The Ghost Train, The (1941 with Arthur Askey and Richard Murdoch)


UK / 1941

Director: Walter Forde
Writers: Marriott Edgar, Val Guest, J O C Orton, from the play by Arnold Ridley

Cast: Arthur Askey, Richard Murdoch, Kathleen Harrison, Pater Murray Hill, Linden Travers, Morland Graham, Herbert Lomas

The celebrated play by Arnold Ridley (who would later find fame as a star of television’s Dad’s Army) had seen sterling service on stage before Walter Forde filmed it in 1931 with Jack Hulbert in the lead. Forde was also at the helm of this entertaining remake, which was scripted by Marriott Edgar, Val Guest and J O C Orton: they split the leading role in two to accomodate the comic talents of Arthur Askey and Richard Murdoch. The result, said Motion Picture Herald, “is as strong a tonic for wartime blues as could be prayed for.”

Eight travellers – Askey, Murdoch, Kathleen Harrison, Morland Graham, Peter Murray Hill, Stuart Latham, Betty Jardine and Carole Lynn – are stranded one stormy night at Fal Vale railway station in Cornwall. Station master Herbert Lomas regales them with the sinister legend of the ghost train that is reputed to haunt the place. His tall tale is met with general disbelief but a series of strange happenings takes place – and Askey and Murdoch investigate. Then the ghost train materialises…

Forde puts over the lively mixture of comedy and thrills with zestful expertise and Askey, splendidly supported by Murdoch (his erstwhile partner in the seminal weekly radio series Band Wagon, 1938/9), dominates the proceedings with his inspired clowning as the seaside concert party artist who allows nothing to get him down. “It’s Askey’s film from first to last,” enthused Motion Picture Herald. “For there is scarcely a moment when he is off the screen. Askey is a brand of electric comedy eel, as funny in figure and gesture as in speech,” and went on to praise Murdoch, Harrison’s cockney spinster, Graham’s bibulous doctor and Jardine’s plebeian bride-to-be. For CEA Film Report, Askey’s performance “is lively and he is prominent throughout the show… the supporting cast is good.” The film, stated Monthly Film Bulletin, “is extremely well directed and produced… and, of course, since Arthur Askey plays the part of Tommy Gander, comedian, the fun is fast and furious in spite of the increasing tension as the plot develops. There are three other most admirable performances… Harrison… Graham… and Herbert Lomas as the station master.”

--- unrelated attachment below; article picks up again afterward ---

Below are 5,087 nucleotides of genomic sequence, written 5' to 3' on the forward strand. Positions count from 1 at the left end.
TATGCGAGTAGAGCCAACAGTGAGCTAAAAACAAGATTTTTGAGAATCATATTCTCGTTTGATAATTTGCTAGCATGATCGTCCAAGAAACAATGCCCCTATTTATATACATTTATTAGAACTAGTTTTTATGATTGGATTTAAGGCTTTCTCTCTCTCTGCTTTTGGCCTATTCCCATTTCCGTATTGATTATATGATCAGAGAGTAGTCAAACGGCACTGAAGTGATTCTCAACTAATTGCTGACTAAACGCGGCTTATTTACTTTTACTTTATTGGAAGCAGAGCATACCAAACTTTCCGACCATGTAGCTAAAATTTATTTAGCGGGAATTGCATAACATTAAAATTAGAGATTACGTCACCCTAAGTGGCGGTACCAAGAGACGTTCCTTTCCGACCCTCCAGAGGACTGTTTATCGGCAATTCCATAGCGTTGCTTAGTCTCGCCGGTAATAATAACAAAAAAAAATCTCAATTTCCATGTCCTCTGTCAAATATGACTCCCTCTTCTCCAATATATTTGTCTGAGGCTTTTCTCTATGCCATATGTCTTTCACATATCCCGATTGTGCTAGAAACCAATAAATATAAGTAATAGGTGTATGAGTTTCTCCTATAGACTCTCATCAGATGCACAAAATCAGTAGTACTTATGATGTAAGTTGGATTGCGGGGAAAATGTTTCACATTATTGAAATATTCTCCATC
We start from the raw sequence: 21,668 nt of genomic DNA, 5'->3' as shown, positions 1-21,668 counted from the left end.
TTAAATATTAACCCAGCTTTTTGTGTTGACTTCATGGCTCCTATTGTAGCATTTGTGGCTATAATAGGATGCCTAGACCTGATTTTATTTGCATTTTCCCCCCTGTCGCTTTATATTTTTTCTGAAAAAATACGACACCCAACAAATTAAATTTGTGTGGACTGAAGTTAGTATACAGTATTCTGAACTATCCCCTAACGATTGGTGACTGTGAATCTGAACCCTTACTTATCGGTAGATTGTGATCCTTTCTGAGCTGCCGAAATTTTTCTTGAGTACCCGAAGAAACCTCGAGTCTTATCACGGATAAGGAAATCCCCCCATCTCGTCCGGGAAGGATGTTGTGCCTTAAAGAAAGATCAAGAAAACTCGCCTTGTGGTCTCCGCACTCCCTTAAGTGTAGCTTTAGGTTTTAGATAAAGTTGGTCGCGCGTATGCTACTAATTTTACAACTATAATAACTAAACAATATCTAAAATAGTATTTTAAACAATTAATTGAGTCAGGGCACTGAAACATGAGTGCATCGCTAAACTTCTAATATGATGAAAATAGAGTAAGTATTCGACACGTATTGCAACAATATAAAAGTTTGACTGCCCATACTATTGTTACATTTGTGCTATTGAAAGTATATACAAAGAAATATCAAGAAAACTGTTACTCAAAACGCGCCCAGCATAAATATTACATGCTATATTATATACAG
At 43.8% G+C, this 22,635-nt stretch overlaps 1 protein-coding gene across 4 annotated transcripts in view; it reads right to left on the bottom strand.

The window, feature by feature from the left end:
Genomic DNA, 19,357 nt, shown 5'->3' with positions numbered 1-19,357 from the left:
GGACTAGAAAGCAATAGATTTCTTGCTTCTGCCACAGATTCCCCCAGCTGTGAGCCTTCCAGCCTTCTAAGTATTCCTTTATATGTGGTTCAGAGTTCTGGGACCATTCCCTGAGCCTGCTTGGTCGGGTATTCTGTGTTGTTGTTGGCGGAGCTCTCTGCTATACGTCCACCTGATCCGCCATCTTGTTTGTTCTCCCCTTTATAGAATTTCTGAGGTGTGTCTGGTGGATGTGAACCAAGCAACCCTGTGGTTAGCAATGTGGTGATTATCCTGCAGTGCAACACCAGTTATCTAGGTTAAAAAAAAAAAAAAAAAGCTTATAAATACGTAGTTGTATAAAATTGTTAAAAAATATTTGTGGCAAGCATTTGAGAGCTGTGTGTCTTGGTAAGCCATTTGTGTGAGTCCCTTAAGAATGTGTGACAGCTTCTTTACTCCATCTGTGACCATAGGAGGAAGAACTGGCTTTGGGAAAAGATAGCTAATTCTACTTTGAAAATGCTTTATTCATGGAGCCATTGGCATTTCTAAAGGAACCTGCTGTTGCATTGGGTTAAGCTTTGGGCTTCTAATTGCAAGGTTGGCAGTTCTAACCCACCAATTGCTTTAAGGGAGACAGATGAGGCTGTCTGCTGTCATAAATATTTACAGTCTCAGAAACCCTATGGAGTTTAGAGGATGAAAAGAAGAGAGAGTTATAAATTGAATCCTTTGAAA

“The technical side of the film,” said Motion Picture Herald, “has been well cared for and the air of mystery is well textured, with the element of suspense inset effectively… Walter Forde directed, his sense of comedy and his capacity for drama serving him well.”